…There have always been conspiracy theories.
The general public tends to dismiss them as unbelievable and just plain crazy because most of us, by training and instinct, find it hard to imagine that our own government (who are, after all, human beings like the rest of us) would act in a way that violated universally accepted standards of morality—and our most basic laws—then lie about it, just so they could keep secrets, increase their power, or lead us into a war.

Here are just a couple of random examples of conspiracy theories:
(A note here— I don’t want to automatically suggest that a conspiracy theory is inherently the product of group mental derangement. In my life I’ve seen that, given enough time, investigative effort, and persistent opposition, conspiracy theories that at first appeared to be completely improbable can come to be accepted as historical truth).

…The most important in recent times is, of course, 9/11. You could reasonably argue that much of what has happened to the USA in the last fifteen years, both domestically and internationally, has some of its roots in what happened on that awful day.
That it did happen—there’s no doubt. The buildings came crashing down and almost three thousand people were killed in three separate incidents that day. How it happened, who did it, and why, have been the subject of violent debates since the minute flames shot out of the windows of the first tower.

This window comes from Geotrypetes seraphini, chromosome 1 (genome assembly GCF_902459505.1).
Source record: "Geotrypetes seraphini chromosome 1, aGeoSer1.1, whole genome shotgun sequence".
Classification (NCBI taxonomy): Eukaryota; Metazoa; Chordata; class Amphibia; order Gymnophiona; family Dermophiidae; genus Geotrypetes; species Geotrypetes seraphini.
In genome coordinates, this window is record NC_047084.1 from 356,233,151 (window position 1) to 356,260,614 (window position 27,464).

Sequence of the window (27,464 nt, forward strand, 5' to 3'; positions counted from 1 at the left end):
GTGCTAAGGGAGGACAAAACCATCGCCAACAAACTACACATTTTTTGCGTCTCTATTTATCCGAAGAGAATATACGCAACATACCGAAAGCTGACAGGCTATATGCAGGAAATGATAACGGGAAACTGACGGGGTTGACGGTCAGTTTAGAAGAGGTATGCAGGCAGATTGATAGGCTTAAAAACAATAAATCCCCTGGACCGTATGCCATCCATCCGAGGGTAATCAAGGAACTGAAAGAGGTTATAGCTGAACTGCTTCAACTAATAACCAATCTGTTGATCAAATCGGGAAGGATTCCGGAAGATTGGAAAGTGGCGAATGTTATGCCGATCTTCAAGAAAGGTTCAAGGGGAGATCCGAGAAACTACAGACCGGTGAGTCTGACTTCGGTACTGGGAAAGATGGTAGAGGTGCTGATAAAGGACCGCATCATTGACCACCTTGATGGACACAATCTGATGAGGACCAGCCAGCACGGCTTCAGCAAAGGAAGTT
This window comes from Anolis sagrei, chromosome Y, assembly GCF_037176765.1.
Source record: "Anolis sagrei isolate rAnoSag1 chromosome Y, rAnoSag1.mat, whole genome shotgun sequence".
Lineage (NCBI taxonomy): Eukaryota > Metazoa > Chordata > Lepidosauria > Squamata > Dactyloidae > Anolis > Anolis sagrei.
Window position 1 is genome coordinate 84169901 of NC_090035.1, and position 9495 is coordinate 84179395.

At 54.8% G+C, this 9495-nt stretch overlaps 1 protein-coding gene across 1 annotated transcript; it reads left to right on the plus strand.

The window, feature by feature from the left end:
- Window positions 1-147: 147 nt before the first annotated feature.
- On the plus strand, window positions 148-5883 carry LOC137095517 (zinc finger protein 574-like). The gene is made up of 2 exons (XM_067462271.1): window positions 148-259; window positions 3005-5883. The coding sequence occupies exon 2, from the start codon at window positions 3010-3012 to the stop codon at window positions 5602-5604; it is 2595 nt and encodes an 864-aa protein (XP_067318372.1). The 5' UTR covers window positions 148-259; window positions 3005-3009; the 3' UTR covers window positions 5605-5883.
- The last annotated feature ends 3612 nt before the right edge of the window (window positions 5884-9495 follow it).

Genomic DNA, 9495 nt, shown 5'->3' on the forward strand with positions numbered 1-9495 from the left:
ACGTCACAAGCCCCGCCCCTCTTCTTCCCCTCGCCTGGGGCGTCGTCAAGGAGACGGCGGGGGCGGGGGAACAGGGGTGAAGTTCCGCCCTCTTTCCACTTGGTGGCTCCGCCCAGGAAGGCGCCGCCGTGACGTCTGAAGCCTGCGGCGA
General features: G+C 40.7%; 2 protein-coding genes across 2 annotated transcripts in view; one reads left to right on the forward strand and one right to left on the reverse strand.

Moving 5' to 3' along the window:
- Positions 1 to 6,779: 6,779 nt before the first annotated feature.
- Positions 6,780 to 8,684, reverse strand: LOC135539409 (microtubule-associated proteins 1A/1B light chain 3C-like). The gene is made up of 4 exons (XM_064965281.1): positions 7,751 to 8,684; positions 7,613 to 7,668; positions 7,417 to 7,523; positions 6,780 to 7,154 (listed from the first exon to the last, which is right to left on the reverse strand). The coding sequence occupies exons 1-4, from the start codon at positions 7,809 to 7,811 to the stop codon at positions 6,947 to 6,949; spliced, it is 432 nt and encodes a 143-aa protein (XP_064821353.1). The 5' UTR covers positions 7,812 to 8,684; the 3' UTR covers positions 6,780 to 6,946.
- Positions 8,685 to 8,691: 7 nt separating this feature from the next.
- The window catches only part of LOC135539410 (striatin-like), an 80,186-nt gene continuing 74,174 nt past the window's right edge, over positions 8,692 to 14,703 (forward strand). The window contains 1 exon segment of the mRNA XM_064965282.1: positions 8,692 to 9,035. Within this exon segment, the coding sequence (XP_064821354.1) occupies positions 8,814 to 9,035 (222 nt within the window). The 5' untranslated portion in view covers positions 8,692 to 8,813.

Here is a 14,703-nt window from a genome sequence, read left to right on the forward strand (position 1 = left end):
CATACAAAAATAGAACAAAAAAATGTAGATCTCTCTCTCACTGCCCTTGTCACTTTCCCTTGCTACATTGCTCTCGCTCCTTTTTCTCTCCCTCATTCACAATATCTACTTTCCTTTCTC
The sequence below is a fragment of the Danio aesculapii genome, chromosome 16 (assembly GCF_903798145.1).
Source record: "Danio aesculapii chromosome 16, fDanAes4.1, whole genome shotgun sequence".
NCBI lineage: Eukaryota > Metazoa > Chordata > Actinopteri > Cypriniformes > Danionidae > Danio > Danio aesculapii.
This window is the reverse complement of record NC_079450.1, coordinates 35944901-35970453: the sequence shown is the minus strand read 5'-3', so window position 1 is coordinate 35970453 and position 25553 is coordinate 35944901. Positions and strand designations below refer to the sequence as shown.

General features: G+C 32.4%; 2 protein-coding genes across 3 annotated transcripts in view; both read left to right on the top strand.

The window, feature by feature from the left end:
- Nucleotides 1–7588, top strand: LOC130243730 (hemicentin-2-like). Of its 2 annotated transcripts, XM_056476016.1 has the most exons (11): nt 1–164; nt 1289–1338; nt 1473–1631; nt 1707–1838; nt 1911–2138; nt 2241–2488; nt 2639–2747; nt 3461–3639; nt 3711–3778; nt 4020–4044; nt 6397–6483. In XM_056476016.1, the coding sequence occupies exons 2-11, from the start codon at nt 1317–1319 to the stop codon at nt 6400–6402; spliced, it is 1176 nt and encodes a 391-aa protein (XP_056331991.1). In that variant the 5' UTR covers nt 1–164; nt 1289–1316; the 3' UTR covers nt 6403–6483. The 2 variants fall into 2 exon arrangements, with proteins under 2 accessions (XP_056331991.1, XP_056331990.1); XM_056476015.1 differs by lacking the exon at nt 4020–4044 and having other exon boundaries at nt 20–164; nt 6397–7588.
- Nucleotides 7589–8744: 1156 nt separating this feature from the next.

The government’s agenda this time would be to gain strategic military and political advantage in the Middle East, extend control over oil and gas reserves, and aid in the expansion of the American empire.

This next example is somewhat dated now but there are people who believe—despite a live TV broadcast seen all over the world—that American astronauts never walked on the moon in 1969. NASA created a mock-up of what the landing would be like, and this was used to train the astronauts. As the theory goes, this mock-up served as the backdrop for the TV broadcast. The reason for the fraud? We were in the “space race” with the Soviets and NASA was always looking for ways to get more money.

Then there’s “Area 51” in Nevada. This is a part of Edwards Air Force base, since WW2 a highly restricted location where secret weapons and aircraft have been developed. A lot of people believe that this is where the U.S. government hides crashed Alien spaceships and, perhaps, Aliens themselves. (As always, popular culture abounds with references to many modern “myths”… See the movie, Independence Day). The reason for this subterfuge is keeping advanced technology, weapons, and contact with other forms of life a secret from the general public.